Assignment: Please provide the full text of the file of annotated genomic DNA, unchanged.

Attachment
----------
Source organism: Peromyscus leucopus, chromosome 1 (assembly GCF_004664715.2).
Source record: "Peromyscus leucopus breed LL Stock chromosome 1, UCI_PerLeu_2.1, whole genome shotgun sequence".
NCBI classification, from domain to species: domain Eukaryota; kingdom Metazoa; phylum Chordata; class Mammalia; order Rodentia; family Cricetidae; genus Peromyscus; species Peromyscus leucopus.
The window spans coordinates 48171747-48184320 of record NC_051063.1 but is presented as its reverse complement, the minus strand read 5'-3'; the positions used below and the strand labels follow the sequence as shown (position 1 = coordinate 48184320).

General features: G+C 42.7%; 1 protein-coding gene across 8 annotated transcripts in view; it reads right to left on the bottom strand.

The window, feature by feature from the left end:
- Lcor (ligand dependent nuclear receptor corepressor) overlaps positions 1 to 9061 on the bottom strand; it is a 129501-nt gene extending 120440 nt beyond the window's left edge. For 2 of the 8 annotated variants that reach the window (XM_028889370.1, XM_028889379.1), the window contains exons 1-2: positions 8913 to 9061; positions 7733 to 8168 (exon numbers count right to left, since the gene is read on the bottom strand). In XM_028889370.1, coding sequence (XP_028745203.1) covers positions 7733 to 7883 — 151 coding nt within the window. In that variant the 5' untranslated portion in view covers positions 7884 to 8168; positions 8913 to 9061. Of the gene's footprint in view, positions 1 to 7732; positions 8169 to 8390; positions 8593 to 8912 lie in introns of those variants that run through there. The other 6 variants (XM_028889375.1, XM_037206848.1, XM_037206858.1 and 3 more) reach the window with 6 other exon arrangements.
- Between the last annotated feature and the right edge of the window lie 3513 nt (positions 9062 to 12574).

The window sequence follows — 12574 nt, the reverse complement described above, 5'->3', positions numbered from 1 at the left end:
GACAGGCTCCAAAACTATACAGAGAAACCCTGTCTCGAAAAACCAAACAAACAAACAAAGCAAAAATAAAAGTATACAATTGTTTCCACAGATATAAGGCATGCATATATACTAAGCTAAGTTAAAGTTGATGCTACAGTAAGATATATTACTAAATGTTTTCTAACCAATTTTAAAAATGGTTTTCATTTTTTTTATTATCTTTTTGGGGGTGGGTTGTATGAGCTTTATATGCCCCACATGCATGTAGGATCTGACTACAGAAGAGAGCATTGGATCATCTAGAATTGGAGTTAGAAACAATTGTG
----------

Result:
Source organism: Peromyscus leucopus, chromosome 1 (assembly GCF_004664715.2).
Source record: "Peromyscus leucopus breed LL Stock chromosome 1, UCI_PerLeu_2.1, whole genome shotgun sequence".
NCBI classification, from domain to species: domain Eukaryota; kingdom Metazoa; phylum Chordata; class Mammalia; order Rodentia; family Cricetidae; genus Peromyscus; species Peromyscus leucopus.
The window spans coordinates 48171747-48184320 of record NC_051063.1 but is presented as its reverse complement, the minus strand read 5'-3'; the positions used below and the strand labels follow the sequence as shown (position 1 = coordinate 48184320).

General features: G+C 42.7%; 1 protein-coding gene across 8 annotated transcripts in view; it reads right to left on the bottom strand.

The window, feature by feature from the left end:
- Lcor (ligand dependent nuclear receptor corepressor) overlaps positions 1 to 9061 on the bottom strand; it is a 129501-nt gene extending 120440 nt beyond the window's left edge. For 2 of the 8 annotated variants that reach the window (XM_028889370.1, XM_028889379.1), the window contains exons 1-2: positions 8913 to 9061; positions 7733 to 8168 (exon numbers count right to left, since the gene is read on the bottom strand). In XM_028889370.1, coding sequence (XP_028745203.1) covers positions 7733 to 7883 — 151 coding nt within the window. In that variant the 5' untranslated portion in view covers positions 7884 to 8168; positions 8913 to 9061. Of the gene's footprint in view, positions 1 to 7732; positions 8169 to 8390; positions 8593 to 8912 lie in introns of those variants that run through there. The other 6 variants (XM_028889375.1, XM_037206848.1, XM_037206858.1 and 3 more) reach the window with 6 other exon arrangements.
- Between the last annotated feature and the right edge of the window lie 3513 nt (positions 9062 to 12574).

The window sequence follows — 12574 nt, the reverse complement described above, 5'->3', positions numbered from 1 at the left end:
GACAGGCTCCAAAACTATACAGAGAAACCCTGTCTCGAAAAACCAAACAAACAAACAAAGCAAAAATAAAAGTATACAATTGTTTCCACAGATATAAGGCATGCATATATACTAAGCTAAGTTAAAGTTGATGCTACAGTAAGATATATTACTAAATGTTTTCTAACCAATTTTAAAAATGGTTTTCATTTTTTTTATTATCTTTTTGGGGGTGGGTTGTATGAGCTTTATATGCCCCACATGCATGTAGGATCTGACTACAGAAGAGAGCATTGGATCATCTAGAATTGGAGTTAGAAACAATTGTG